This topic describes how to optimize the performance of the Flink SQL code in terms of the syntax, configurations, and functions.

Optimize the Group By functions

  • Enable microBatch or miniBatch to improve the throughput

    The microBatch and miniBatch policies are both used for micro-batch processing, specifically, processing multiple records in a task instead of running separate tasks for each record. When either of the policy is enabled, Realtime Compute processes data when the data cache meets the trigger condition. This reduces the frequency that Realtime Compute accesses the state data, and thus improves the throughput and reduces data output.

    The microBatch and miniBatch policies are different from each other in terms of the trigger. The miniBatch policy triggers micro-batch processing by using the timer threads that are registered with each task. This involves some thread scheduling overheads. As an upgraded version of the miniBatch policy, the microBatch policy triggers micro-batch processing by using event messages, which are inserted to the data sources at a specific interval. The microBatch policy outperforms the miniBatch policy in that it provides higher data serialization efficiency, reduces back pressure, and achieves higher throughput and lower latency.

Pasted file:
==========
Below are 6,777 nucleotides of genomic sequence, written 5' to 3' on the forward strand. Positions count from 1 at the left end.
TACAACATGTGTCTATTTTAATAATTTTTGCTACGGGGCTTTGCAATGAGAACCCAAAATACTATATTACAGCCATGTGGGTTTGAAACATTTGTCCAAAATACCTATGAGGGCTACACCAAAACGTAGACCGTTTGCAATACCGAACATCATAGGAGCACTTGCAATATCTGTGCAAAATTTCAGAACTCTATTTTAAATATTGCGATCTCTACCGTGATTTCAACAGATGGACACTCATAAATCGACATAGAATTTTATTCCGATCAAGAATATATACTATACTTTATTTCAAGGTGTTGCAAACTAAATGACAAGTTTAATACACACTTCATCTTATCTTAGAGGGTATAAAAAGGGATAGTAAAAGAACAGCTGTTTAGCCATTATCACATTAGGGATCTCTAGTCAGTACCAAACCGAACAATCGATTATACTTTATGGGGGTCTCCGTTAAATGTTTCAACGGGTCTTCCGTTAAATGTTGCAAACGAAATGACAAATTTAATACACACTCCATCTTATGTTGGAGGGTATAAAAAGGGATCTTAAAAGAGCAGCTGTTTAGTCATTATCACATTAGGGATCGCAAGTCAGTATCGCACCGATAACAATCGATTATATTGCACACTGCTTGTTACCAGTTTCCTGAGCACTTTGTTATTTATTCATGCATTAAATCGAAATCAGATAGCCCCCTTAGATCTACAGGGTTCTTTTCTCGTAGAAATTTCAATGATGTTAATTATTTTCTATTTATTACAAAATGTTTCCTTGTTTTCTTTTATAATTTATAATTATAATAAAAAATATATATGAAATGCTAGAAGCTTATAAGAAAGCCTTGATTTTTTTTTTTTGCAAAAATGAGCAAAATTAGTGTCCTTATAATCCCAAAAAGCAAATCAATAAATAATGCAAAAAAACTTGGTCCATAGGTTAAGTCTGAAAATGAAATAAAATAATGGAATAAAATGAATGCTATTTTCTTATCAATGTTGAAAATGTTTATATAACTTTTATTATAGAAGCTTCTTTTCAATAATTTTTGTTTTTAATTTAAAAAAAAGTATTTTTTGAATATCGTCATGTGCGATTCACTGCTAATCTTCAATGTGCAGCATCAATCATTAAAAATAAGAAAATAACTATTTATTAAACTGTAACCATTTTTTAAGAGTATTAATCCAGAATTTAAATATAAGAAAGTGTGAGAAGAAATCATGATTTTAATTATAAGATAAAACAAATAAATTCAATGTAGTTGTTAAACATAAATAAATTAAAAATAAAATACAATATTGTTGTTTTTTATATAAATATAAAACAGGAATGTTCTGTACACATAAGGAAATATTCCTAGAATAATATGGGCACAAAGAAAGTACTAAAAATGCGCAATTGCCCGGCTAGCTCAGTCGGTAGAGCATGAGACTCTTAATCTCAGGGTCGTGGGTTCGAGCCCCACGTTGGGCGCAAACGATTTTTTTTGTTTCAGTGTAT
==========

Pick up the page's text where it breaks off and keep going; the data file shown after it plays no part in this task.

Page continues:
• Scenarios
      Micro-batch processing achieves higher throughput at the expense of higher latency. It does not apply to scenarios that require extremely low latency. However, in data aggregation scenarios, we recommend that you enable micro-batch processing to improve the job performance.
      Note By enabling microBatch, you can also resolve the pain point of data jitter when data is aggregated in two phases.
    • Enabling method
      By default, microBatch and miniBatch are disabled. To enable them, set the following parameters accordingly:
      # Enable window miniBatch in Realtime Compute V3.2 and later. (By default, window miniBatch is disabled in Realtime Compute V3.2 and later.)
      sql.exec.mini-batch.window.enabled=true
      # The interval for generating batch data. You must specify this parameter when you enable microBatch. We recommend that you set this parameter to the same value as that of blink.miniBatch.allowLatencyMs.
      blink.microBatch.allowLatencyMs=5000
      # When you enable microBatch, you must reserve the following two miniBatch settings:
      blink.miniBatch.allowLatencyMs=5000
      # The maximum number of data records that can be cached for each batch. You must set this parameter to avoid the out of memory (OOM) error.
      blink.miniBatch.size=20000
  • Enable LocalGlobal to resolve common data hotspot issues